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5 August: The Week in Australian Foreign Affairs

05 Aug 2022
By Isabella Keith
Parliament House At Dusk, Canberra ACT Source: Thennicke

This week in Australian foreign affairs: Defence Strategic Review announced; Wong to travel to Cambodia for the ASEAN-Australia Foreign Ministers’ meeting, the East Asia Summit Foreign Ministers’ meeting, and the ASEAN Regional Forum; Latvian embassy in Canberra to open; and more.

Prime Minister Anthony Albanese issued a joint statement with Deputy Prime Minister and Minister for Defence Richard Marles on 3 August announcing the Defence Strategic Review. The Review “will examine force structure, force posture and preparedness, and investment prioritisation, to ensure Defence has the right capabilities to meet our growing strategic needs.” Albanese and Marles appointed former Minister for Defence, Professor the Hon Stephen Smith, and former Chief of the Defence Force, Air Chief Marshal Sir Angus Houston AK AFC, to lead the review. The Review and its recommendations will be delivered in “early 2023.” Albanese noted that “this work will help ensure that the Australian Defence Force is well positioned to meet the nation’s security challenges over the next decade and beyond.” Marles stated that the 2020 Defence Strategic Update “identified that changes in Australia’s strategic environment are accelerating more rapidly than predicted in the 2012 Force Posture Review”, which “necessitates an immediate analysis of where and how Defence assets and personnel are best positioned to protect Australia and its national interests … Exploring how our capabilities can better integrate and operate with the United States, the United Kingdom and other key partners will also be an important element of the Review.”

On 3 August, Minister for Foreign Affairs Penny Wong announced that she would travel that night to Cambodia to attend the ASEAN-Australia Foreign Ministers’ meeting, the East Asia Summit Foreign Ministers’ meeting, and the ASEAN Regional Forum. Wong noted that she “look[s] forward to meeting with regional leaders and ministers to continue to deepen the Australian Government’s engagement with Southeast Asia.” In her ASEAN meetings, she will “underline Australia’s commitment to ASEAN centrality, furthering cooperation through our Comprehensive Strategic Partnership in areas of shared interest including combatting climate change, building health security, and advancing the ASEAN Outlook on the Indo-Pacific.” At the East Asia Summit Foreign Ministers’ meeting and the ASEAN Regional Forum, Wong “will outline Australia’s vision for the region and our positions on the Myanmar crisis and Russia’s invasion of Ukraine.”

Wong noted on 2 August that she welcomed her Latvian counterpart Edgars Rinkēvičs to Australia this week for the opening of Latvia’s first embassy in Canberra. Wong stated that the bilateral relationship is one “based on strong people-to-people links and the pursuit of common interests.” Wong and Rinkēvičs “will discuss [their] shared interest in supporting Ukraine and holding Russia to account for its unilateral, illegal and immoral aggression against the Ukrainian people”, as well as “the urgent challenge of climate change and … how an Australia-EU free trade agreement can accelerate our clean energy transition.”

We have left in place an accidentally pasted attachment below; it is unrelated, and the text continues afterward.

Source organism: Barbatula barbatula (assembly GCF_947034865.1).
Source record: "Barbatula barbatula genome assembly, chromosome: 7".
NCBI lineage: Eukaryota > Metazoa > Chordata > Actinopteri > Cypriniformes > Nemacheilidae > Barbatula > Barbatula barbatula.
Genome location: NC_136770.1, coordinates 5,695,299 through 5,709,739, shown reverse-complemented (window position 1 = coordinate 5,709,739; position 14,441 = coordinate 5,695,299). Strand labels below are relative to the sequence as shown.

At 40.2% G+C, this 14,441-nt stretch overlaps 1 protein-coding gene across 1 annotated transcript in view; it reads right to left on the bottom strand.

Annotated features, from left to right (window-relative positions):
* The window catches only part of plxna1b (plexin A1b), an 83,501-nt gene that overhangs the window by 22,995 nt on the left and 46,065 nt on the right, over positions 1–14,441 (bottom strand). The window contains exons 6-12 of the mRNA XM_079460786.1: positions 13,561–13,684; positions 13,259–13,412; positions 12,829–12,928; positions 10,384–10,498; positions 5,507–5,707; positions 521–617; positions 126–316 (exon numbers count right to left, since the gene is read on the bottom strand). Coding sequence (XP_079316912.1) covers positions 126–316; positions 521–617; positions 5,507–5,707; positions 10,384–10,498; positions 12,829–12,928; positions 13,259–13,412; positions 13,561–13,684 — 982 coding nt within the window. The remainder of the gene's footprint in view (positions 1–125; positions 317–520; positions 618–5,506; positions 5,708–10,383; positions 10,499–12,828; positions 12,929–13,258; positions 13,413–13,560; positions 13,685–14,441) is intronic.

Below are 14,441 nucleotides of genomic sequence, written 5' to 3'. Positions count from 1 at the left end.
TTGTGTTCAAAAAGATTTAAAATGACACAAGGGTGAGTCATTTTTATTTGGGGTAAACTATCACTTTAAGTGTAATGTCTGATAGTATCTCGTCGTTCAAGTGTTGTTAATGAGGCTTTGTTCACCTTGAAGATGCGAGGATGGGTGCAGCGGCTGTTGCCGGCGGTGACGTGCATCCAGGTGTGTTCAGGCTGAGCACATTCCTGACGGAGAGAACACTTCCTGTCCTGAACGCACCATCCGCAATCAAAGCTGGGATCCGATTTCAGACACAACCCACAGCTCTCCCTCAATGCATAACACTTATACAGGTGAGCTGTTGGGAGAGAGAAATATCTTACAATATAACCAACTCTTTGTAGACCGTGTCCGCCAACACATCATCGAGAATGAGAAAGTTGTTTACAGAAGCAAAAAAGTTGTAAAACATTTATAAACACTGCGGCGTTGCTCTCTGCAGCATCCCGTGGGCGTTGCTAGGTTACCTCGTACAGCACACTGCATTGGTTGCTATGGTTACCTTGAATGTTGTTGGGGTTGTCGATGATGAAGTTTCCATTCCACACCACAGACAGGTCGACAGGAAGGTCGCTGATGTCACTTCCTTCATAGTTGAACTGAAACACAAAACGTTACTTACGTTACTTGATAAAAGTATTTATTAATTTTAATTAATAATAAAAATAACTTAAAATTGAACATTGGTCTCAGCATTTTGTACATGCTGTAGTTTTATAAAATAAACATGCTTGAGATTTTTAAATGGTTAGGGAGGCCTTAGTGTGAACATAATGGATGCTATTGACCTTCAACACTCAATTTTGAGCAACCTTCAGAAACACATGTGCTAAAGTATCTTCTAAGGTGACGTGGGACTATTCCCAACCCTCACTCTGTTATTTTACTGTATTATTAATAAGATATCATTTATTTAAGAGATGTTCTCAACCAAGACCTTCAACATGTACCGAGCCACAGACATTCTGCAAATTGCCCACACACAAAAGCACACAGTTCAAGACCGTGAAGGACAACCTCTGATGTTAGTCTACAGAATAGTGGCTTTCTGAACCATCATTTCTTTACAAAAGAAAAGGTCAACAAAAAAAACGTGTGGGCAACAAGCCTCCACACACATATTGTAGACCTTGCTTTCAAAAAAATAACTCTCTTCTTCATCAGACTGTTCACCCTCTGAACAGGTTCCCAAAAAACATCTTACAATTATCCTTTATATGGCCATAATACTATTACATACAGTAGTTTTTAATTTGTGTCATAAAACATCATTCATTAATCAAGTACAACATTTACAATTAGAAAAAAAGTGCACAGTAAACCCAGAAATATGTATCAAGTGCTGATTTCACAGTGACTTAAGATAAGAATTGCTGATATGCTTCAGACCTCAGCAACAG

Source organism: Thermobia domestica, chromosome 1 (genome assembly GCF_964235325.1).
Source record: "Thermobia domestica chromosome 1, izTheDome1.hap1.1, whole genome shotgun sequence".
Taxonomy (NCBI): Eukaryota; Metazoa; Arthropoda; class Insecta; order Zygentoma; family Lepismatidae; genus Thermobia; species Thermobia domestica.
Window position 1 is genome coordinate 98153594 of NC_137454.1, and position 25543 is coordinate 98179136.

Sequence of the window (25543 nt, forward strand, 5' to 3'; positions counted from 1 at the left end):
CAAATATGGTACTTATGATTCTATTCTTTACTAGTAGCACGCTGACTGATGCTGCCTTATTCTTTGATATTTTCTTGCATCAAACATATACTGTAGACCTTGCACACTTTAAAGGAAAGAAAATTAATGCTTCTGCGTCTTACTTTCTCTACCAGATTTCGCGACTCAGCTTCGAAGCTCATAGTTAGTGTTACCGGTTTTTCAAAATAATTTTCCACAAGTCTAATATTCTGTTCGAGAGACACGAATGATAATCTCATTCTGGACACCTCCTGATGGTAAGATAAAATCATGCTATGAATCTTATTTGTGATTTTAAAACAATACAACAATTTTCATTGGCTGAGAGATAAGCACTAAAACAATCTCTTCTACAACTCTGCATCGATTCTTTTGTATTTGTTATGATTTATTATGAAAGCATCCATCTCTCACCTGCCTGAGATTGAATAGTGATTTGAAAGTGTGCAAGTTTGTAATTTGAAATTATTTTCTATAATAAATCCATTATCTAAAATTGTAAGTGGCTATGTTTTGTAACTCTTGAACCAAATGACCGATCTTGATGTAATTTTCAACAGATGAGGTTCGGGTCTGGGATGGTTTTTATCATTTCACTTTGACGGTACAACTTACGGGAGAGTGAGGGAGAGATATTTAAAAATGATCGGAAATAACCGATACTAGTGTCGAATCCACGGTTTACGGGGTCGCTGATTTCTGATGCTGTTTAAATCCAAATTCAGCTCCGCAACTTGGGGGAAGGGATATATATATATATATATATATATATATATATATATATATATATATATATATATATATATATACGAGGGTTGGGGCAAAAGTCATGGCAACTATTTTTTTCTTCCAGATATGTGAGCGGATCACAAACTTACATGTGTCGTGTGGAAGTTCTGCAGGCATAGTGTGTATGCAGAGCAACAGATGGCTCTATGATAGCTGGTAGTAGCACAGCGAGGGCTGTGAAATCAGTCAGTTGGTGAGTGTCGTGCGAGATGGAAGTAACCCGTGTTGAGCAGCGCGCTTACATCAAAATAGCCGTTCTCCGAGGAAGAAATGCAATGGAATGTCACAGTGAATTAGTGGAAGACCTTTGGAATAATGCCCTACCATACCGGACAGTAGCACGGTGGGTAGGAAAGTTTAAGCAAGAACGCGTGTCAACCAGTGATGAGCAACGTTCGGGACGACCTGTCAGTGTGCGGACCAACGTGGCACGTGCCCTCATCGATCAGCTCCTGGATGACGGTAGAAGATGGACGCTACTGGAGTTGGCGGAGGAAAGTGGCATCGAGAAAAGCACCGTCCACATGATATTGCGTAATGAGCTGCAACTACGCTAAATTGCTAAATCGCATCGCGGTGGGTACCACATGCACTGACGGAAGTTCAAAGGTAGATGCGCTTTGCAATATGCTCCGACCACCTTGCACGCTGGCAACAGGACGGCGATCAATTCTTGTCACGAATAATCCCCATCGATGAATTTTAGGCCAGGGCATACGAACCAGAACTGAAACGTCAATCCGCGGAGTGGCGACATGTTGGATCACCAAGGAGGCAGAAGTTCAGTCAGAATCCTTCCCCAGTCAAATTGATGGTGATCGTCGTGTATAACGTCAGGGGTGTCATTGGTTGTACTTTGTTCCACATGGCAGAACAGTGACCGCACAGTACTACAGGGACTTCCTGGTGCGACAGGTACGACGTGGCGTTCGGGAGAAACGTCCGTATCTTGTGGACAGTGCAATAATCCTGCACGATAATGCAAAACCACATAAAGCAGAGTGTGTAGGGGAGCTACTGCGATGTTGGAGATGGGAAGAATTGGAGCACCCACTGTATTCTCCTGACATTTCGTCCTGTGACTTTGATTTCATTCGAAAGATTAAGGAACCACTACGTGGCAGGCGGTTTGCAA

On 28 July, Australia, the Federated States of Micronesia, Japan, Kiribati, Nauru and the United States issued a joint media statement noting that they had signed a joint Memorandum of Understanding for the East Micronesia Cable project. Australia, Japan and the United States are “collaborating to facilitate effective funding arrangements” for the project. Senior officials representing the six countries met virtually on 26 July at the inaugural Project Executive Board meeting, where they discussed “the importance of coordination and information sharing in order to deliver internet connectivity and improve access to digital technologies for sustainable development.”

Minister for Immigration Andrew Giles announced further visa support for Ukrainians on 28 July. Giles noted that the Government is providing “access to additional visa pathways” for Ukrainians and their immediate family members in Australia. He stated that since February, the Government has granted over 8,600 visas to Ukrainians in Ukraine, and “hundreds more” to Ukrainians elsewhere in the world, 3,800 of whom have now arrived in Australia. Giles said that “we want to ensure this cohort, both onshore and offshore, can continue to reside in the Australian community for as long as they need, through a range of short and long term visa pathway options” and that “visas for Ukrainians will also continue to be processed as a priority.”

Isabella Keith is a weekly columnist for Australian Outlook. She is also an undergraduate student at the Australian National University studying Law and Politics, Philosophy and Economics. Isabella’s research interests include international law and comparative constitutional law.

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